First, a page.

# Imputation

A popular approach to dealing with missing data is to use a technique called imputation, which seeks to guess the value of the missing data.

## When to use imputation

Imputation is a useful technique when wanting to estimate averages and percentages for data sets where missing values occur and the missing values are either Missing At Random or Missing Completely At Random.

It is typically counterproductive to use imputation when conducting multivariate analyses, correlations or when the missing data is Nonignorable. See How Missing Values are Addressed in Statistical Analysis for more information.

## Imputation methods

### Using averages

A popular approach to imputation is to replace the average value with the missing value. The only situation where this is a "good" idea is if wanting to confuse people regarding your sample size. Some simple analyses are OK with this approach to imputation (e.g., computing the average), but the vast majority of analyses of survey data become invalid when the average is used. Consider the following data table of data, where we have missing data on beer consumption. Of the people with no missing data, the average is 1.43. If we use this value for those with missing data, we get the new column of data shown as Replaced by average.

ID Gender Beer
consumption
in last week
Replaced by
average
Replaced by
average
for genders
1 Male 5 5 5
2 Male 4 4 4
3 Male 0 0 0
4 Male 0 0 0
5 Male MISSING 1.43 2.25
6 Female 0 0 0
7 Female 1 1 1
8 Female MISSING 1.43 0.33
9 Female MISSING 1.43 0.33
10 Female 0 0 0

While it may at first seem sensible to assume that in the absence of any response, each respondent should be assumed to be ‘average’, it has some dire consequences. In this example, we see two such consequences. First, the standard deviation of the measure of beer consumption has reduced substantially from 2.15 to 1.75. This is particularly problematic in multivariate techniques, such as regression, cluster analysis and principal components analysis, which are based on analyzing the variances in data.

Gender Beer
consumption
in last week
Replaced by
average
Replaced by
average
for genders
Average
Total 1.43 1.43 1.29
Males 2.25 2.09 2.25
Females 0.33 0.77 0.33
Male / Female 6.75 2.7 6.75
Standard deviation
Total 2.15 1.75 1.84
Males 2.63 2.31 2.28
Females 0.58 0.73 0.41

A second problem is that we have changed the relationship between our variables. Prior to replacing the missing values with the means, the research suggested that males consumed, on average, 6.75 times as much beer as females, but after we have replaced the missing values, a comparison of means leads to the conclusion that males only consume 2.70 times as much as females!

### Standard implementations of regression and other predictive models

An alternative to using the average for imputation create a predictive model of some type. For example, we can see in the example above that gender is a predictor of beer consumption, and we can assign the missing values the average values for the genders, as shown in the final column of the table above. While less problematic than simply replacing values with the means, this approach is still far from perfect. While the analysis now preserves the average differences between the genders, we still have a substantial reduction in the overall variation in the data, and even greater reductions in the standard deviations within each gender. The consequence of this is that we inadvertently exaggerate the true relationship between the predictor variables and the variable where the missing data is being replaced. In this example, we can see that the correlation between the two variables increases from .48 to .55.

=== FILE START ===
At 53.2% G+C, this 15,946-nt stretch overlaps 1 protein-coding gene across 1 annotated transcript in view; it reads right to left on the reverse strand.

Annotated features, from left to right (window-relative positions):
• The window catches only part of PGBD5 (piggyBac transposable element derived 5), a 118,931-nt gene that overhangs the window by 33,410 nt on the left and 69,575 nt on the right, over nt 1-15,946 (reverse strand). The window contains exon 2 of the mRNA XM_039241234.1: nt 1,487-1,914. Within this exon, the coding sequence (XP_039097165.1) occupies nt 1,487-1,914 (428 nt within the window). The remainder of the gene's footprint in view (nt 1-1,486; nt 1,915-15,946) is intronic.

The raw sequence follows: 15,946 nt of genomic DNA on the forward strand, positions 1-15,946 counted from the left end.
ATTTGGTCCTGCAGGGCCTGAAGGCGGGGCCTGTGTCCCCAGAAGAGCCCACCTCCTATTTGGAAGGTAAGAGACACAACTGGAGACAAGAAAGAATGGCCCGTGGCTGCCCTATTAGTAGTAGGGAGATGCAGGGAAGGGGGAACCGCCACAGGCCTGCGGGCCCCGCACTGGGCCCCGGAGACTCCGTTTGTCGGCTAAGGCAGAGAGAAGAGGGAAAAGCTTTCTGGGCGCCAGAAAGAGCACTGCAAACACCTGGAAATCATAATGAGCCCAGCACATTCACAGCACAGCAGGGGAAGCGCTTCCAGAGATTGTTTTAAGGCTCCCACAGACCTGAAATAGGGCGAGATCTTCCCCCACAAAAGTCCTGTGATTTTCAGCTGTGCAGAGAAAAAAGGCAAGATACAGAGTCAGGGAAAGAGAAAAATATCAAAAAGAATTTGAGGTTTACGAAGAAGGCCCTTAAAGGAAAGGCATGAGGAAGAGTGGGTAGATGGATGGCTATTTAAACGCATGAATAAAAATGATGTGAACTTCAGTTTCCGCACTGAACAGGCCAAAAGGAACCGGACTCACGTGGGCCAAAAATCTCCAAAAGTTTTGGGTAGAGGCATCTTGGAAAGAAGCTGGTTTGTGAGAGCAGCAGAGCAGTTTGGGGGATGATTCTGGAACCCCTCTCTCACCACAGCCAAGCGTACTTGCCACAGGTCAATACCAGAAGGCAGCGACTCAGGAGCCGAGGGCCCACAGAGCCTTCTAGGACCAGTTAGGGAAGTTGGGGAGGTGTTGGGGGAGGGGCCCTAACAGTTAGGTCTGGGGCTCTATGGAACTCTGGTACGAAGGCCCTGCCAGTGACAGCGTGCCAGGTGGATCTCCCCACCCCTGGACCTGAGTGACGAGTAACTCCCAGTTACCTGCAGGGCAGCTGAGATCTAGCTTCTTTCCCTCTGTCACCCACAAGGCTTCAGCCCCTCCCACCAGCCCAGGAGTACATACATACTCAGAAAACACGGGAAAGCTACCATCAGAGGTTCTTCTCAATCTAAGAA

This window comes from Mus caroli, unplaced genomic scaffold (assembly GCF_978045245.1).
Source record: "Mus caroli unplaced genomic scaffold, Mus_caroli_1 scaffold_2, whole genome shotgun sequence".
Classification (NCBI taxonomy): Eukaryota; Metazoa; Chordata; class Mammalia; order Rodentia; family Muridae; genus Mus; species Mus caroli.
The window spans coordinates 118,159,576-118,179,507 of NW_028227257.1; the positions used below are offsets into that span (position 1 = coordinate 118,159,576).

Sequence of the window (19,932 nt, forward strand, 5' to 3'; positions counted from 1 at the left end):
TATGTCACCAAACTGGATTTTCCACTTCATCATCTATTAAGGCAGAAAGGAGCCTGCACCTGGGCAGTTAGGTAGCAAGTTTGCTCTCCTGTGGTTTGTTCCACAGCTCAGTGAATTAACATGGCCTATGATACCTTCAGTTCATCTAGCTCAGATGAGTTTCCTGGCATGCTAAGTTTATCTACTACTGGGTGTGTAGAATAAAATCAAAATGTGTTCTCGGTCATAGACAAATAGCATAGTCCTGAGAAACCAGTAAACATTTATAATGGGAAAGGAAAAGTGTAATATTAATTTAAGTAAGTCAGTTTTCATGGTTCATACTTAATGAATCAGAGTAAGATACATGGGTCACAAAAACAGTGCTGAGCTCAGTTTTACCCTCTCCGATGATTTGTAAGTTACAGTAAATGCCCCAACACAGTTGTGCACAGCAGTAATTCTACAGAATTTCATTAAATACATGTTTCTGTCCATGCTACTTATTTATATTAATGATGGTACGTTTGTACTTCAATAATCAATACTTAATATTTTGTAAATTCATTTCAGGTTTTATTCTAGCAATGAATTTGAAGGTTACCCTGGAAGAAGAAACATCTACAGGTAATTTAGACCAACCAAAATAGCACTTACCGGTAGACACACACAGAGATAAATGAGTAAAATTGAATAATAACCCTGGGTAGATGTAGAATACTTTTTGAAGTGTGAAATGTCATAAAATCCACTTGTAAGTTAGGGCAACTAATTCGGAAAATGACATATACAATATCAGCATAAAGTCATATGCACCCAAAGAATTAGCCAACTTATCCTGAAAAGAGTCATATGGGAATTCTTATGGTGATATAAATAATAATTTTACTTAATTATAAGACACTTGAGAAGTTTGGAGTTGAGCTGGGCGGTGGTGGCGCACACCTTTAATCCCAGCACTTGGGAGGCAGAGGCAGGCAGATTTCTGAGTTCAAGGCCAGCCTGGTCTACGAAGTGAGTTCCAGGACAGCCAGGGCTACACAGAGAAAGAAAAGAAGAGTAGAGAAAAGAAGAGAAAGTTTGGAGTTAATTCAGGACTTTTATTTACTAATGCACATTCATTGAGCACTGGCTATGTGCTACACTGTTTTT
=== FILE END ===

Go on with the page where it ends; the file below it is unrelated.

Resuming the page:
Many of the automated methods for imputing data are variants of this approach.

### Stochastic predictive models

A solution to the problem of imputing using standard statistical methods is to introduce randomization into the process. The basic idea that such approaches share is that rather than impute a single value to replace the missing value, we instead impute multiple values. In this example, we have measures of the beer consumption for four men, with values of 0, 0, 4 and 5. While we only have one male with missing data, we structure the data file as if we have three, giving them each of the values that we observe for the males (i.e., 0, 4 and 5). In addition, we create a weight variable, where we weight the previously missing respondents in proportion to the frequency with which we have observed the values amongst the men. This approach causes much fewer problems in the average, standard deviations and correlations.

Where this approach is impractical, other alternatives are to:

• Randomly predict a value. For example, randomly assign the missing value to the male of one of the four observed values.
• Create multiple data files, each with a single randomly predicted value and then average statistical results obtained from these multiple data files. This is known as multiple imputation.

This approach is obviously a lot more complex than the previous methods. Although it is better than the simpler methods, it is still undesirable, as it implicitly assumes that the data is Missing At Random, which is often not the case. Furthermore, even when the most sophisticated imputation method is employed some errors will be introduced (there are always errors in complicated statistical models), and these can lead to misleading conclusions. In general, it is better to instead use statistical methods that can automatically address them missing values (the only exception to this is when the interest is primarily in means and percentages).